Assuring Water Quality and Safety in Food Processing (Part 2)

Most people take water for granted. In the United States, Japan and in Western Europe, all that an individual needs to do is turn on the tap at any time in the day or night to get clean, potable water. Part 2 of this article considers the uses of water.


The water must also be delivered to different areas within the plant at with sufficient pressure to do the job that needs to be done. For example, if a line contains a washer or washing step, the water pressure must be high enough to properly wash the product or unit operation. Operations that have problems with poor water pressure may be forced to install hold tanks with pumps to assure both adequate supply and pressure.

Most food processors use hot water for cleaning and other operations. Processors need to assure that they establish systems that allow them to heat sufficient quantities of water for all their needs. Ideally, these systems should allow them to control temperature to within the necessary parameters. For example, cleaners work best within set temperature ranges. If an operation is involved with the production of meat or meat products, U.S. Department of Agriculture (USDA) regulations mandate that there be sanitizing stations where the water is held at 82F or above to assure that utensils may be properly sanitized.

The first step for a processor is to be sure that there are complete and updated plumbing diagrams. Processors need to understand how fresh water comes into the factory, its source and, perhaps, most important, that there are no cross-connections with sewage or waste water lines. This is something that most new plants would have, but is not as common in older facilities. Understanding water and wastewater flow is absolutely essential. The plant engineers and/or maintenance people should conduct an internal audit to verify that plumbing diagrams are accurate and up to date. Experience shows that as plants expand or are modified, these operations tend not to make the necessary changes to their plumbing blueprints.

Processors should also examine all water lines and water handling systems to be sure that there is no potential for contamination within the operation. Do you have back-flow prevention devices on water lines? Are there air gaps between spigots or hoses and water sources? Are hoses handled properly so that their use in the process will not contaminate product, equipment or ingredients? Operators need to teach plant staff how to handle and store hoses. Line workers often drag hoses across the floor, over equipment and use them to fill blending or mix tanks. Wastewater and soil end up in the mix. Perhaps the greatest potential concern for contamination is cross-connections. Processors need to verify that plumbing diagrams are both accurate and current. The diagrams should show no cross- connections.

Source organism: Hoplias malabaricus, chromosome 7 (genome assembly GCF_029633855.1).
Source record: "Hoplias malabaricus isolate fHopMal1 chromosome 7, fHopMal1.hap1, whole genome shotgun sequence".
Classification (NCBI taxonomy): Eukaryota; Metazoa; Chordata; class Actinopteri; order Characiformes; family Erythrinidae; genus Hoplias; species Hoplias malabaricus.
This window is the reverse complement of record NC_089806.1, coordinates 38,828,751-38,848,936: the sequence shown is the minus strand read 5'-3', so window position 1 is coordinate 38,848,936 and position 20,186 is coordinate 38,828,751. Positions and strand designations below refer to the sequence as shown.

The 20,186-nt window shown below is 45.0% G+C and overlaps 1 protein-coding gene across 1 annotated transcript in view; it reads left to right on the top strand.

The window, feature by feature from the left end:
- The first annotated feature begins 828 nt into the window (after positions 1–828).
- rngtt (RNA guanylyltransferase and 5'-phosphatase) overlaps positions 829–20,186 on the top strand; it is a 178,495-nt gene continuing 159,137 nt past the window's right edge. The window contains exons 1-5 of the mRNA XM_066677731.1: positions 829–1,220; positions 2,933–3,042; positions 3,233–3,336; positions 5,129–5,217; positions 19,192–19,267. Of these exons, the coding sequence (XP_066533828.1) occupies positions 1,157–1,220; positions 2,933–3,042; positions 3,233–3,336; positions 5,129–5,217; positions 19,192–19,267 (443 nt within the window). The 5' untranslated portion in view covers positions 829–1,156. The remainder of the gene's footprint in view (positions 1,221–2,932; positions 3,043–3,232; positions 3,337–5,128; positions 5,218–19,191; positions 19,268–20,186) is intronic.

As noted, processors should conduct an audit of their water and plumbing systems. Such an audit will also help processors determine whether there are any “dead spots” or deadends in the lines. Water lines remain clean because they are constantly flushed. Unused lines off a main or a large reservoir below the floor will not be flushed properly. Water remaining in these dead areas can create potential health and quality problems. For example, a processor who relies on clean water for blending might experience off-flavor problems if there is a dead spot upstream of the blend tanks. Back-flow devices are designed to prevent dirty or contaminated water from flowing towards a clean source. They allow water to flow in one direction only. Operators must check to see that these are on lines as they can “disappear.” Air gaps are also basic good sanitary design. Water sources and tanks must be separated.

Indeed, back-flow prevention has become a hot button in third-party audits. The plumbing diagrams alluded to earlier should include all water systems and the locations of the back-flow devices in the system. Ideally, these devices should be included in a plant’s preventive maintenance program. There should also be an easily accessible back-flow device on all water mains coming into the plant. There are plants where the lines are under ground and, therefore, inaccessible. Yet, these plants tell the auditors that they are “checked annually.” In point of fact, there are many states where it is mandatory that a food processor contract with an outside firm to validate that the back-flow devices on their water mains are functioning as designed. These companies conduct pressure tests on the devices and make any adjustments that are needed. Their report will also serve as an auditable record to ensure that the work is being done.


This article was first published in Food Safety Magazine, and is reproduced with permission: 


About the Author

Richard F. Stier is a consulting food scientist with international experience in food safety (HACCP), food plant sanitation, quality systems, process optimization, GMP compliance and food microbiology. He has worked with a wide range of processing systems and products, including canning, freezing, dehydration, deep-fat frying, aseptic systems, and seafood processing. Rick served as Director of Quality Assurance for Dole Packaged Foods North American operations. In this capacity, he was responsible for building programs targeted at ensuring the quality of Dole value-added products packed in the U.S. While working on a USAID funded project in Egypt, programs and technical assistance provided by Rick’s technical services group resulted in more than 80 firms enhancing quality, safety and/or sanitation programs, which directly resulted in improved exports and an overall greater awareness of the importance of these three areas in international trade. He is a member of the Institute of Food Technologists and an editorial advisor to Food Safety Magazine. He can be reached at